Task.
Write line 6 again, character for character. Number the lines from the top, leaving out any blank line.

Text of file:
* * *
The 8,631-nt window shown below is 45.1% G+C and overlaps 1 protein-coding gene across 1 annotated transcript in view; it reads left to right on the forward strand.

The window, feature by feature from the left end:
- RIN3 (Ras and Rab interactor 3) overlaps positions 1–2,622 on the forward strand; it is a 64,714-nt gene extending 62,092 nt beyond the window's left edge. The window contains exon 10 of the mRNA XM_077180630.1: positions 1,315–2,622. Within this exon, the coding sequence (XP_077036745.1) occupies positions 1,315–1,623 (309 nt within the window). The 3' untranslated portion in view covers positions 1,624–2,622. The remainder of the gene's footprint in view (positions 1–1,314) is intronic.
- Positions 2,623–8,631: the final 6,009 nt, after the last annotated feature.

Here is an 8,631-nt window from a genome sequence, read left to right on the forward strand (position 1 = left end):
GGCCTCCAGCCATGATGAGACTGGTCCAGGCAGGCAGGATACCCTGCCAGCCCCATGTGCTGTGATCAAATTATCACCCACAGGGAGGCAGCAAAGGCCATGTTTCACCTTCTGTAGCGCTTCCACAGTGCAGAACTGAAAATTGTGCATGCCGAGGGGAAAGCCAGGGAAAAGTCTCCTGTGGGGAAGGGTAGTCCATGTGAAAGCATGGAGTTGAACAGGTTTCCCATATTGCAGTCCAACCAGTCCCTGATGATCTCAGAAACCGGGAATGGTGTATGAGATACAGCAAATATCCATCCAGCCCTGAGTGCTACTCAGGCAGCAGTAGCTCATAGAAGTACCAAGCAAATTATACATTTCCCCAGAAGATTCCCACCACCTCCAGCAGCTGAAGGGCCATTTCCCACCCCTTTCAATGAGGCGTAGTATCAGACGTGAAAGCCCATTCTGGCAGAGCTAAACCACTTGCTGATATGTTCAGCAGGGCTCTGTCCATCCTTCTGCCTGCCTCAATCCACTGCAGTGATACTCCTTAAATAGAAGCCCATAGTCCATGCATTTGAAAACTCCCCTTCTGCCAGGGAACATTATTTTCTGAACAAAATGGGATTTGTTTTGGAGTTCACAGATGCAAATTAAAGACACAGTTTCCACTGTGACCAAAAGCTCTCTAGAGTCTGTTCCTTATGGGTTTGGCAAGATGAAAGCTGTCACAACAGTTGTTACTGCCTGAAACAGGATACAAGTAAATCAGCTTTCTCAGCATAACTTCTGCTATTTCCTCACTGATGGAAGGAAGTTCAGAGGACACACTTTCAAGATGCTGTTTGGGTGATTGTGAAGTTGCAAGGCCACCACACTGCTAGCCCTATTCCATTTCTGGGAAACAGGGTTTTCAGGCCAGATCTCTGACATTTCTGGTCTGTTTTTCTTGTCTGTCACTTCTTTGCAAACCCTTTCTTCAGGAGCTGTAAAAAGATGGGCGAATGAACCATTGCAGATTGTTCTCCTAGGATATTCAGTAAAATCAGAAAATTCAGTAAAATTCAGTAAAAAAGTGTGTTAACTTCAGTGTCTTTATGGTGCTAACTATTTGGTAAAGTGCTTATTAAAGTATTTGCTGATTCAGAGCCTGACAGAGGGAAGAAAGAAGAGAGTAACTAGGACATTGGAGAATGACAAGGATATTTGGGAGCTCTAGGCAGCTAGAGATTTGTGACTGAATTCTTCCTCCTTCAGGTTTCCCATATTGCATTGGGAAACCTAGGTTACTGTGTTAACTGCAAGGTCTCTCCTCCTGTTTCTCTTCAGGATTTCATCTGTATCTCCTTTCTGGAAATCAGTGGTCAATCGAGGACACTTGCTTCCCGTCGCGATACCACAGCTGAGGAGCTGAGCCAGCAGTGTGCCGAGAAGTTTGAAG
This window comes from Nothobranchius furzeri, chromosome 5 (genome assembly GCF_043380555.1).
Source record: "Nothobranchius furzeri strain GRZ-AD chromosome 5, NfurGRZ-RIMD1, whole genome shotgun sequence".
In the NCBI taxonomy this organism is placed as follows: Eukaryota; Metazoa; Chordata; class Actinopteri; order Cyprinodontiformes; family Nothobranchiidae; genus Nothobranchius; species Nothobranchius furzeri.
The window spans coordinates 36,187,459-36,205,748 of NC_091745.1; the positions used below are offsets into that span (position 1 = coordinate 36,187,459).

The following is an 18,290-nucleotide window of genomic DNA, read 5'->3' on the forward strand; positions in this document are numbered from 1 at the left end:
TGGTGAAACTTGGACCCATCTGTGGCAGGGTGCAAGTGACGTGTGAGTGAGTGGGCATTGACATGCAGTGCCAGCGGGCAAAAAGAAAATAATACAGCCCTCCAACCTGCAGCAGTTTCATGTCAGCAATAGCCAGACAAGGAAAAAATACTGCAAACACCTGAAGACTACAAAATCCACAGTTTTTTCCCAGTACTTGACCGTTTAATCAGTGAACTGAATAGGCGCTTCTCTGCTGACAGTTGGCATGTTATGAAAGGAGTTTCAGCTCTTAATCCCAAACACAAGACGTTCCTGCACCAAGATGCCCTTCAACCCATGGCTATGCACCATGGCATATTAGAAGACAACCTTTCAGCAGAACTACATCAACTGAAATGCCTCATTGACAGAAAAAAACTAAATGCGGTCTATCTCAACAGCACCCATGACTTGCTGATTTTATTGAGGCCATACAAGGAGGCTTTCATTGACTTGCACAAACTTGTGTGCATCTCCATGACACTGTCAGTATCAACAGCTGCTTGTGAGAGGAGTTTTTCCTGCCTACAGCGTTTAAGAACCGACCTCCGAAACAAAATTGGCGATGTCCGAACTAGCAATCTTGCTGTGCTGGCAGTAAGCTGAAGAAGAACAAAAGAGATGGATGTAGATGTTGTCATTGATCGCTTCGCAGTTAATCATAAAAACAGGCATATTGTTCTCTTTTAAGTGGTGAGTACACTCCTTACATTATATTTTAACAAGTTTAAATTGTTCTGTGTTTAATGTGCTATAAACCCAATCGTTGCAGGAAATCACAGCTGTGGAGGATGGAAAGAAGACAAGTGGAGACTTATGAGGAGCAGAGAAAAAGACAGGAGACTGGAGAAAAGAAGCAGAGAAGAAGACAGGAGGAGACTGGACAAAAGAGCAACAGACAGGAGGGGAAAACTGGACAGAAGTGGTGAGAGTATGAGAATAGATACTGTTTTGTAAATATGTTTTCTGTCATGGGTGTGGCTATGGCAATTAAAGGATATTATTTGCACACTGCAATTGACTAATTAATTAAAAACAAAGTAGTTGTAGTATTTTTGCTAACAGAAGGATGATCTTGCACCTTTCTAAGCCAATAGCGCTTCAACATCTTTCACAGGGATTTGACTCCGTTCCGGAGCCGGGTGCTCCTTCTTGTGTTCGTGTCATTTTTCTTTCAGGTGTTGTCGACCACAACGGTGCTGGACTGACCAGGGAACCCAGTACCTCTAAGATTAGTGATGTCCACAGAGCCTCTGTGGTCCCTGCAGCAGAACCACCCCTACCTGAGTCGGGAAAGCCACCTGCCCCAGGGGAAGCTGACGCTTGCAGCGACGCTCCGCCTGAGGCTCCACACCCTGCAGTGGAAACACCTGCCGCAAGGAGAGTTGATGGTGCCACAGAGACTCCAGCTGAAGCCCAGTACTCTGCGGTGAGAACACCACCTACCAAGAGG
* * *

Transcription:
GGCCTCCAGCCATGATGAGACTGGTCCAGGCAGGCAGGATACCCTGCCAGCCCCATGTGCTGTGATCAAATTATCACCCACAGGGAGGCAGCAAAGGCCATGTTTCACCTTCTGTAGCGCTTCCACAGTGCAGAACTGAAAATTGTGCATGCCGAGGGGAAAGCCAGGGAAAAGTCTCCTGTGGGGAAGGGTAGTCCATGTGAAAGCATGGAGTTGAACAGGTTTCCCATATTGCAGTCCAACCAGTCCCTGATGATCTCAGAAACCGGGAATGGTGTATGAGATACAGCAAATATCCATCCAGCCCTGAGTGCTACTCAGGCAGCAGTAGCTCATAGAAGTACCAAGCAAATTATACATTTCCCCAGAAGATTCCCACCACCTCCAGCAGCTGAAGGGCCATTTCCCACCCCTTTCAATGAGGCGTAGTATCAGACGTGAAAGCCCATTCTGGCAGAGCTAAACCACTTGCTGATATGTTCAGCAGGGCTCTGTCCATCCTTCTGCCTGCCTCAATCCACTGCAGTGATACTCCTTAAATAGAAGCCCATAGTCCATGCATTTGAAAACTCCCCTTCTGCCAGGGAACATTATTTTCTGAACAAAATGGGATTTGTTTTGGAGTTCACAGATGCAAATTAAAGACACAGTTTCCACTGTGACCAAAAGCTCTCTAGAGTCTGTTCCTTATGGGTTTGGCAAGATGAAAGCTGTCACAACAGTTGTTACTGCCTGAAACAGGATACAAGTAAATCAGCTTTCTCAGCATAACTTCTGCTATTTCCTCACTGATGGAAGGAAGTTCAGAGGACACACTTTCAAGATGCTGTTTGGGTGATTGTGAAGTTGCAAGGCCACCACACTGCTAGCCCTATTCCATTTCTGGGAAACAGGGTTTTCAGGCCAGATCTCTGACATTTCTGGTCTGTTTTTCTTGTCTGTCACTTCTTTGCAAACCCTTTCTTCAGGAGCTGTAAAAAGATGGGCGAATGAACCATTGCAGATTGTTCTCCTAGGATATTCAGTAAAATCAGAAAATTCAGTAAAATTCAGTAAAAAAGTGTGTTAACTTCAGTGTCTTTATGGTGCTAACTATTTGGTAAAGTGCTTATTAAAGTATTTGCTGATTCAGAGCCTGACAGAGGGAAGAAAGAAGAGAGTAACTAGGACATTGGAGAATGACAAGGATATTTGGGAGCTCTAGGCAGCTAGAGATTTGTGACTGAATTCTTCCTCCTTCAGGTTTCCCATATTGCATTGGGAAACCTAGGTTACTGTGTTAACTGCAAGGTCTCTCCTCCTGTTTCTCTTCAGGATTTCATCTGTATCTCCTTTCTGGAAATCAGTGGTCAATCGAGGACACTTGCTTCCCGTCGCGATACCACAGCTGAGGAGCTGAGCCAGCAGTGTGCCGAGAAGTTTGAAG